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I'm benchmarking this function in Dart Editor:

e28({N: 1000}) {   
  int diagNumber = 1;         
  int sum        = diagNumber;          

  for (int width = 2; width <= N; width += 2)  
    for (int j = 0; j < 4; ++j) {     
      diagNumber += width;        
      sum        += diagNumber;     

  return sum;

I created command line application and unchecked Run in checked mode. Is there anything else I can do to make it run faster? I noticed that Process properties dialog shows --debug option in command line. What is the way to remove debug option? Is there a release or optimize option?

Small, algorithm preserving modifications of code are allowed (e.g. more concise notation), but making it much more verbose (e.g. loop unrolling) is not. Given these constraints, can you write a faster version of e28()?

My current results on Xubuntu 13.04 64-bit Core i5 3450S 2.8GHz are about 10x slower than the same code in C++ or D compiled with LLVM. The upside is that it beats Scala, Julia, F# and of course Python, but I expected somewhat faster Dart performance.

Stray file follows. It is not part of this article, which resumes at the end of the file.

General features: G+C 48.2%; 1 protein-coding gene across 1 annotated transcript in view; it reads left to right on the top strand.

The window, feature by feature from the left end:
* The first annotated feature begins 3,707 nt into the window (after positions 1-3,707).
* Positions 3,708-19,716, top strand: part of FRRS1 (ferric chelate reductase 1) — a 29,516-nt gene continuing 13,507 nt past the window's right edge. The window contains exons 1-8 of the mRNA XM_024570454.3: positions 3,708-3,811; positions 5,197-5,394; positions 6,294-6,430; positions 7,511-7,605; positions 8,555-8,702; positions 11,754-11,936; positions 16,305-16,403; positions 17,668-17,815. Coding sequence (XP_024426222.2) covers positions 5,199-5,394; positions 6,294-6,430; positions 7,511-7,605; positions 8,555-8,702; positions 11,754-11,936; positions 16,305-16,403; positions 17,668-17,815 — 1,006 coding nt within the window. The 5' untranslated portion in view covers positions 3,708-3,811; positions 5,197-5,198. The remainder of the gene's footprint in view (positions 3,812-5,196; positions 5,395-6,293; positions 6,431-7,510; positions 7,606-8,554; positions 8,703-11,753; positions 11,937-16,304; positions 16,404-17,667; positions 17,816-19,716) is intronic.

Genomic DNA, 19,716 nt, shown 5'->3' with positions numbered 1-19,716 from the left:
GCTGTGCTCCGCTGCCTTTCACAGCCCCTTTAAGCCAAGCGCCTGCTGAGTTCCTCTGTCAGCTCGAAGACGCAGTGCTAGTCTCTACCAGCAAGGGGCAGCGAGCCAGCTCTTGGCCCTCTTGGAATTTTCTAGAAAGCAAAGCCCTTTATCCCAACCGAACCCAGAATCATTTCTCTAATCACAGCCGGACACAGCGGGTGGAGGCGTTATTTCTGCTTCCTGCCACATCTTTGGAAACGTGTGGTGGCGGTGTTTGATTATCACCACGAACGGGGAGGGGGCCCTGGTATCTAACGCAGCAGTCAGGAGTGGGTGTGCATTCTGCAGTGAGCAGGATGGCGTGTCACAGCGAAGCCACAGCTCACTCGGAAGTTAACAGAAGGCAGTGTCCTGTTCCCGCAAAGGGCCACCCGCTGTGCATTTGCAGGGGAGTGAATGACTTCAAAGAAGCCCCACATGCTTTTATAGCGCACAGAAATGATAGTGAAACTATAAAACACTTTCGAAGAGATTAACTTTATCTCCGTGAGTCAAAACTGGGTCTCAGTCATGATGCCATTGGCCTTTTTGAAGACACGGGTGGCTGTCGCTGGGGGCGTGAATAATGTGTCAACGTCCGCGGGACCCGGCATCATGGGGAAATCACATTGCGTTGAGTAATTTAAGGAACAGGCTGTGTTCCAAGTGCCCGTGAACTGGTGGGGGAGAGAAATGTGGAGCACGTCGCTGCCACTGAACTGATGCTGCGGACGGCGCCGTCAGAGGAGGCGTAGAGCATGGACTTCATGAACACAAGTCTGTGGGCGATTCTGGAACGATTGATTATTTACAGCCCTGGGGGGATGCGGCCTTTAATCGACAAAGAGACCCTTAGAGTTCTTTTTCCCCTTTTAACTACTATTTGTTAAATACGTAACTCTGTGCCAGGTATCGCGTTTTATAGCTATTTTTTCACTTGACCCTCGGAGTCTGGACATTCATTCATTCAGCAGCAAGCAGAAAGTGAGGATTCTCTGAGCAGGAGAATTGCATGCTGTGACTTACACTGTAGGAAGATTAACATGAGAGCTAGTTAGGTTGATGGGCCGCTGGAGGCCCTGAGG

Here is the way it is timed:

void main() {
  final N         = 100000;
  var   timer     = new Stopwatch()..start();
  var   resultMin = e28();
  var   timeMin   = timer.elapsedMicroseconds;

  for (int i = 0; i < N; ++i) {
    var t0    = timer.elapsedMicroseconds;
    var r     = e28();
    var t1    = timer.elapsedMicroseconds;
    timeMin   = min(timeMin, t1-t0);
    resultMin = min(resultMin, r);


BTW, when I use the official benchmark harness, I'm getting 10x longer run times. I suspect that benchmark_harness.dart doesn't report minimum time, but median time perhaps. [EDIT] Never mind 10x issue in benchmark_harness.dart: it is by design.

share|improve this question
Is N = 1000 the actual number you are testing against? – Pixel Elephant Oct 23 '13 at 18:35
@PixelElephant Yes, I'll add main() listing to my question in a moment. – Paul Jurczak Oct 23 '13 at 19:25
you might maybe type the e28 function as returning int. and resultMin as int also. And use types everywhere in fact, this way you are sure the compiler did its best. Strange you mention both 1000 and 10000 with same name (N). – GameAlchemist Oct 24 '13 at 22:07
@GameAlchemist I tried specifying int type, but it doesn't change the run time. I don't think Dart's JIT has a problem to infer return type of e28(). N is used in two different scopes, so the semantics is fine, but it may be somewhat confusing. – Paul Jurczak Oct 25 '13 at 1:10

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